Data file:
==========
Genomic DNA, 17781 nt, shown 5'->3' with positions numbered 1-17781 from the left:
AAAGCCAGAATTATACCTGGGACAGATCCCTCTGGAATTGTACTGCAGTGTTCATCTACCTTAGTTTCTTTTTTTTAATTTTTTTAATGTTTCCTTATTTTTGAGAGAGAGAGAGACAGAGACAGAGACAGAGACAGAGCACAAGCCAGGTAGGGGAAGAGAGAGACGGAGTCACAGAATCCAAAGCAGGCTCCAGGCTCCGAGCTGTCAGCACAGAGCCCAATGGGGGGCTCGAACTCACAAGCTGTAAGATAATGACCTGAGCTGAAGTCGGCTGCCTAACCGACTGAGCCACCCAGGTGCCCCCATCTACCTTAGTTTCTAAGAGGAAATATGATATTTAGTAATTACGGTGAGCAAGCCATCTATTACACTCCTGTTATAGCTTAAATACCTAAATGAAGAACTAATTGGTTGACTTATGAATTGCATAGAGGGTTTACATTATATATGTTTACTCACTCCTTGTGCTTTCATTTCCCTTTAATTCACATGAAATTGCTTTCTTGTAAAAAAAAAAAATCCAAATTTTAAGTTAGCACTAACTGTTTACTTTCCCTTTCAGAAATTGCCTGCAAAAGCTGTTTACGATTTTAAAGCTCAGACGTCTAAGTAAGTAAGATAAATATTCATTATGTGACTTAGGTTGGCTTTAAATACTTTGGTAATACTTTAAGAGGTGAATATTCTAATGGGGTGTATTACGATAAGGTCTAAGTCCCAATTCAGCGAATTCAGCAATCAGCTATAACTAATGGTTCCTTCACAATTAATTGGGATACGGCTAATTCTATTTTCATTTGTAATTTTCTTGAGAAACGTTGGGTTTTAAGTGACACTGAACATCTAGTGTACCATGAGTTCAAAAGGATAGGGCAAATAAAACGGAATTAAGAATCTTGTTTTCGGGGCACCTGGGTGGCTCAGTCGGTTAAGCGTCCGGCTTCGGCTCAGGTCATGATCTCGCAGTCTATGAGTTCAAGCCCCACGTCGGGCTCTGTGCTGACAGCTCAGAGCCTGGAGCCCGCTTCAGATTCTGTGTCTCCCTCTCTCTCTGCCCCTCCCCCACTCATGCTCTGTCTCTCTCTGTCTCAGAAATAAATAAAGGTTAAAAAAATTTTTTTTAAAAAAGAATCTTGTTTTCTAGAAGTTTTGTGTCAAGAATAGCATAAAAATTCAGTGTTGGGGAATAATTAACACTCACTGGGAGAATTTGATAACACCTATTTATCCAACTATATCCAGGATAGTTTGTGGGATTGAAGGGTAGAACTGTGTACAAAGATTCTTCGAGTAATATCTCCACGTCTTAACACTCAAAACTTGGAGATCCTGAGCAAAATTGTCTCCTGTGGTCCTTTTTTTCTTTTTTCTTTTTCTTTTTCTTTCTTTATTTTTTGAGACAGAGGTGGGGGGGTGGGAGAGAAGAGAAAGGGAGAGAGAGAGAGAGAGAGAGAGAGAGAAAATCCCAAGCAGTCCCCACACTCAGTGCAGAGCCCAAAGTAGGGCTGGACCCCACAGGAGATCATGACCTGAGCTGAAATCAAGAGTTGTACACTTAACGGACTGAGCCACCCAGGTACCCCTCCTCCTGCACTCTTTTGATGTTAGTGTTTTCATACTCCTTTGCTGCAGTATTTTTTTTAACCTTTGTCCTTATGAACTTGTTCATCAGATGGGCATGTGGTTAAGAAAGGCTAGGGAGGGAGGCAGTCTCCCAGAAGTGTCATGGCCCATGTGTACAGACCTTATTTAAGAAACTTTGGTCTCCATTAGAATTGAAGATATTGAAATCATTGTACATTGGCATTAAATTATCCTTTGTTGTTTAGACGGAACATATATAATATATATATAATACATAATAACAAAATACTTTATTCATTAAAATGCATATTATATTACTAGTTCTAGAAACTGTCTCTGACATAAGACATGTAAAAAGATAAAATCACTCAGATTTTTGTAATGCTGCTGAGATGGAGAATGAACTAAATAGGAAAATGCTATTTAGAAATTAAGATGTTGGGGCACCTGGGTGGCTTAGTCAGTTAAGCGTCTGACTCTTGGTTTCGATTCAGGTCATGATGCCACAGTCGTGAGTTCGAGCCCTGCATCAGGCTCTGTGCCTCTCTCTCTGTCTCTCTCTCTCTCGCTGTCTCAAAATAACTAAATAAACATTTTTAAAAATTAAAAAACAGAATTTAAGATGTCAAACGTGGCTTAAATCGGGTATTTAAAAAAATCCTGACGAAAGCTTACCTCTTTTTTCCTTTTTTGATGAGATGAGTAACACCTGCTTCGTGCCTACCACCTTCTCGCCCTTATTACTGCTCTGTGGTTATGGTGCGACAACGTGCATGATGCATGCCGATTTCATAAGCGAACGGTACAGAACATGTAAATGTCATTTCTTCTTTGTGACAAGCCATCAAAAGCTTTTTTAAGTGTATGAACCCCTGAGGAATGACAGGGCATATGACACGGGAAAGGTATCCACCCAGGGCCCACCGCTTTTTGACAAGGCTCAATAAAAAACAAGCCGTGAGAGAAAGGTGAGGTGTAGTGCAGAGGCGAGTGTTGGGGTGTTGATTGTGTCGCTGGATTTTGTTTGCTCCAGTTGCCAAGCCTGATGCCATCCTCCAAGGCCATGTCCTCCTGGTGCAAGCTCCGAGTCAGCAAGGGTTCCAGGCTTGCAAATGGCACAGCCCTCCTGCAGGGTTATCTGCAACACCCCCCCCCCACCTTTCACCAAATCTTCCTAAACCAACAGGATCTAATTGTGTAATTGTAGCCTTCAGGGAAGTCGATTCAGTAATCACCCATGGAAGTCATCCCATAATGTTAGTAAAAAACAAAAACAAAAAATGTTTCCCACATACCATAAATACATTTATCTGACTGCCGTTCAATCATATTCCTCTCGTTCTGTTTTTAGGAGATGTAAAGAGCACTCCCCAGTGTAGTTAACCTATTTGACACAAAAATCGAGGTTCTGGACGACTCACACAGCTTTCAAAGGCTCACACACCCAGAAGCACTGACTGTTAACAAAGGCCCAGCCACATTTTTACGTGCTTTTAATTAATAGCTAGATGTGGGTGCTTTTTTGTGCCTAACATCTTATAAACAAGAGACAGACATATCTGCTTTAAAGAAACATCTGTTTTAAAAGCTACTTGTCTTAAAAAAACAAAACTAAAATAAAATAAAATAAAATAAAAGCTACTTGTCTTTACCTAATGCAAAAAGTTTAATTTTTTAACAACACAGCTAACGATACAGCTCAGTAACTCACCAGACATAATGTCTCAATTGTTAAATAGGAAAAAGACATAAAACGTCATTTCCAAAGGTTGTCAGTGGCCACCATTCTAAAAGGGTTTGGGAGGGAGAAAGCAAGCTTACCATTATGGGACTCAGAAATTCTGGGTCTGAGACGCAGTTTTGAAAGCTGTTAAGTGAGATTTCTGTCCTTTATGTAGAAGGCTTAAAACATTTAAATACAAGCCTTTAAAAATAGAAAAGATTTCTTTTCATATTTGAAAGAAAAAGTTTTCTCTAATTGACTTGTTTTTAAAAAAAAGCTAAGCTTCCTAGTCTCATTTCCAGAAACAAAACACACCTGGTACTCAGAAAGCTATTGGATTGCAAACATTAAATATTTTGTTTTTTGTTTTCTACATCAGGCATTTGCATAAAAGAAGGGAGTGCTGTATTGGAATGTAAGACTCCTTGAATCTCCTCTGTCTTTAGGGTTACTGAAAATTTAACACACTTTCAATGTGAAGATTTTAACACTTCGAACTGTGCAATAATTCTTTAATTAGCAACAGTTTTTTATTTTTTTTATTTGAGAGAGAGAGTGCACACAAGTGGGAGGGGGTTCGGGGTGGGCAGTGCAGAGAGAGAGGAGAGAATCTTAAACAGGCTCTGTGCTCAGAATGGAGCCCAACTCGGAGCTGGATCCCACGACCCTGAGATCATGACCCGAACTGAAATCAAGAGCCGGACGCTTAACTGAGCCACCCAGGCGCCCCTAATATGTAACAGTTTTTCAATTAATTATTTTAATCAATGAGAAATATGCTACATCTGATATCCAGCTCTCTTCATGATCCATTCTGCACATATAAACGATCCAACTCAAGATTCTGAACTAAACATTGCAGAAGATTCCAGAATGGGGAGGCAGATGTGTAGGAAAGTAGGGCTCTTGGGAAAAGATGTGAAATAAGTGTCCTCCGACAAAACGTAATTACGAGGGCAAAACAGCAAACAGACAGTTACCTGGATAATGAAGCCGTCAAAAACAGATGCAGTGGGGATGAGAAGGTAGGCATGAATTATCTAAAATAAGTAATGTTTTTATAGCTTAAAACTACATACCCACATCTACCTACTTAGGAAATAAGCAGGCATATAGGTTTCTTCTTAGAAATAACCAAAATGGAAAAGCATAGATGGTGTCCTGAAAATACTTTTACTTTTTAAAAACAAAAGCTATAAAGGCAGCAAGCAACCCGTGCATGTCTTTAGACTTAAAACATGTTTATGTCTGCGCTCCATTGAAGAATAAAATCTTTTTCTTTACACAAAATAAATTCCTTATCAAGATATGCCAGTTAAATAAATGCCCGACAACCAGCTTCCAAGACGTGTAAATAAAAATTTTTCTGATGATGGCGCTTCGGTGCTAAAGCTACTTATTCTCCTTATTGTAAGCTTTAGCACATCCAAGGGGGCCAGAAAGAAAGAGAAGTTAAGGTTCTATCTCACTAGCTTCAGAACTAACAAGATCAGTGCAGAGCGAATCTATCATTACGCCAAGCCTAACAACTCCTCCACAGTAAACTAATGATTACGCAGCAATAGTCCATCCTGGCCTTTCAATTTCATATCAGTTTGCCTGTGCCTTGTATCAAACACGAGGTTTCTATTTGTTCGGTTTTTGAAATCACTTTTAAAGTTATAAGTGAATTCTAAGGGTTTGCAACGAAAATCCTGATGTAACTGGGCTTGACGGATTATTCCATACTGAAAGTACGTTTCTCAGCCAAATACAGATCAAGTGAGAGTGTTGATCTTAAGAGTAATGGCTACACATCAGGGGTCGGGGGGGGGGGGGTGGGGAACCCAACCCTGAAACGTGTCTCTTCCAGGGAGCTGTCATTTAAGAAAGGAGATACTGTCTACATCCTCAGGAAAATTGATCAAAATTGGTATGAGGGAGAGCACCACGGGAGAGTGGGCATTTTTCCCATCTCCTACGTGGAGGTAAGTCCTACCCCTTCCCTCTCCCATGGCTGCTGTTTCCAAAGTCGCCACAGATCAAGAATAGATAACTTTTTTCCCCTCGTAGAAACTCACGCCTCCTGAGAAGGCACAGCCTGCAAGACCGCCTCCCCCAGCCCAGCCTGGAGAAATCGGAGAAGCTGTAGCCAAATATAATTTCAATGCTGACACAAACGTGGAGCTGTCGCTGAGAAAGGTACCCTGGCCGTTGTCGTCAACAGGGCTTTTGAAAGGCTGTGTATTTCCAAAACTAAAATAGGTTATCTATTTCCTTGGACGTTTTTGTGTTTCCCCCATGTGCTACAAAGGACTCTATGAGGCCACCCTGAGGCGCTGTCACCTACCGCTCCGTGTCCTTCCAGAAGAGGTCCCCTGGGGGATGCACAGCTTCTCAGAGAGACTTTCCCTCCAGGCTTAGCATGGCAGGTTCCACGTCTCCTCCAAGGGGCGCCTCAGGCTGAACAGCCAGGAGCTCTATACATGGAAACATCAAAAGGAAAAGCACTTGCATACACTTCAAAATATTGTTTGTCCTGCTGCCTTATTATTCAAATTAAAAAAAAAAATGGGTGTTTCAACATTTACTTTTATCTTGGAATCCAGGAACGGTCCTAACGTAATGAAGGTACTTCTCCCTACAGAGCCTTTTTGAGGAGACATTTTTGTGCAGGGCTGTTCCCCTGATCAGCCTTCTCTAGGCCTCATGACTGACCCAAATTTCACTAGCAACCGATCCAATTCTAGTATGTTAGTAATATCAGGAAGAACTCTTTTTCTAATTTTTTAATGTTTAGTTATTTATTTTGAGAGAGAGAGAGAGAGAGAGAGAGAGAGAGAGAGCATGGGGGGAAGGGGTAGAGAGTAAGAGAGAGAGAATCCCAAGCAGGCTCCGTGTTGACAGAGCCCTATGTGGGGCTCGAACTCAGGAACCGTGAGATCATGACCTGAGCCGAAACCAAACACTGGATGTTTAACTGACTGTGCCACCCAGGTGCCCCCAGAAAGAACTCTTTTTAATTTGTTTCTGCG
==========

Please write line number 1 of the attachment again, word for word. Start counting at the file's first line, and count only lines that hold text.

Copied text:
Genomic DNA, 17781 nt, shown 5'->3' with positions numbered 1-17781 from the left: